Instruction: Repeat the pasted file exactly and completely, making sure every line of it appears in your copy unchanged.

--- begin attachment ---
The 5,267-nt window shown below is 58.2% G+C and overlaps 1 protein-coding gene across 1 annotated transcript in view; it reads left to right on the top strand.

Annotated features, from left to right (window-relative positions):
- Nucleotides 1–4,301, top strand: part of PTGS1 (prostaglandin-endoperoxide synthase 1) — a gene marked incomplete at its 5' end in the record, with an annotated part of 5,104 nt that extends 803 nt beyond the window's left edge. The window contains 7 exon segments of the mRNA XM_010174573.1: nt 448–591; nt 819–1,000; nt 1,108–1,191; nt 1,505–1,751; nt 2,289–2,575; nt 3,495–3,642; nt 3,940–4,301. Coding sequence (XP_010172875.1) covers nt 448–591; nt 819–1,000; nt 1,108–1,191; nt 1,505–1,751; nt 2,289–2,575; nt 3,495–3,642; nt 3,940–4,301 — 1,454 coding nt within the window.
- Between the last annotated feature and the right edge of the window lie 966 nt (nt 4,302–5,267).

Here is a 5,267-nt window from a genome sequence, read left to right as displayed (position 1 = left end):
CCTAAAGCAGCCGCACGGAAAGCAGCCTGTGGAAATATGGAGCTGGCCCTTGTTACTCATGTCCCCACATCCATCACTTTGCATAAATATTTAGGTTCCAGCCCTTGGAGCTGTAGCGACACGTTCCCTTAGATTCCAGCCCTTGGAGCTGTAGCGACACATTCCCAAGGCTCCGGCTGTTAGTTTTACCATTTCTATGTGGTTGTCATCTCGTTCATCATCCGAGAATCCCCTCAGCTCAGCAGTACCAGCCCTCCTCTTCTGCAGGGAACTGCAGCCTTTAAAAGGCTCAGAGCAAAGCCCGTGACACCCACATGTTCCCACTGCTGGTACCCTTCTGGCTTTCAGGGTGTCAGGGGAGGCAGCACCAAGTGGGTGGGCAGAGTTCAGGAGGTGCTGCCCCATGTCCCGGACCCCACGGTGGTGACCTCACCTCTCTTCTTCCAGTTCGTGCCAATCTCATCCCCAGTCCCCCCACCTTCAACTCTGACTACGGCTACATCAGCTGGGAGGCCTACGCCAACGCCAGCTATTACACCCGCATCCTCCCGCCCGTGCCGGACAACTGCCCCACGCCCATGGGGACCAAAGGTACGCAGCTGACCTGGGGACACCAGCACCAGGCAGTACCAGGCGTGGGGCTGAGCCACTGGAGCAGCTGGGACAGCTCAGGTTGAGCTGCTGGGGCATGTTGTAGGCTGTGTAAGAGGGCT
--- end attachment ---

The 5,267-nt window shown below is 58.2% G+C and overlaps 1 protein-coding gene across 1 annotated transcript in view; it reads left to right on the top strand.

Annotated features, from left to right (window-relative positions):
- Nucleotides 1–4,301, top strand: part of PTGS1 (prostaglandin-endoperoxide synthase 1) — a gene marked incomplete at its 5' end in the record, with an annotated part of 5,104 nt that extends 803 nt beyond the window's left edge. The window contains 7 exon segments of the mRNA XM_010174573.1: nt 448–591; nt 819–1,000; nt 1,108–1,191; nt 1,505–1,751; nt 2,289–2,575; nt 3,495–3,642; nt 3,940–4,301. Coding sequence (XP_010172875.1) covers nt 448–591; nt 819–1,000; nt 1,108–1,191; nt 1,505–1,751; nt 2,289–2,575; nt 3,495–3,642; nt 3,940–4,301 — 1,454 coding nt within the window.
- Between the last annotated feature and the right edge of the window lie 966 nt (nt 4,302–5,267).

Here is a 5,267-nt window from a genome sequence, read left to right as displayed (position 1 = left end):
CCTAAAGCAGCCGCACGGAAAGCAGCCTGTGGAAATATGGAGCTGGCCCTTGTTACTCATGTCCCCACATCCATCACTTTGCATAAATATTTAGGTTCCAGCCCTTGGAGCTGTAGCGACACGTTCCCTTAGATTCCAGCCCTTGGAGCTGTAGCGACACATTCCCAAGGCTCCGGCTGTTAGTTTTACCATTTCTATGTGGTTGTCATCTCGTTCATCATCCGAGAATCCCCTCAGCTCAGCAGTACCAGCCCTCCTCTTCTGCAGGGAACTGCAGCCTTTAAAAGGCTCAGAGCAAAGCCCGTGACACCCACATGTTCCCACTGCTGGTACCCTTCTGGCTTTCAGGGTGTCAGGGGAGGCAGCACCAAGTGGGTGGGCAGAGTTCAGGAGGTGCTGCCCCATGTCCCGGACCCCACGGTGGTGACCTCACCTCTCTTCTTCCAGTTCGTGCCAATCTCATCCCCAGTCCCCCCACCTTCAACTCTGACTACGGCTACATCAGCTGGGAGGCCTACGCCAACGCCAGCTATTACACCCGCATCCTCCCGCCCGTGCCGGACAACTGCCCCACGCCCATGGGGACCAAAGGTACGCAGCTGACCTGGGGACACCAGCACCAGGCAGTACCAGGCGTGGGGCTGAGCCACTGGAGCAGCTGGGACAGCTCAGGTTGAGCTGCTGGGGCATGTTGTAGGCTGTGTAAGAGGGCT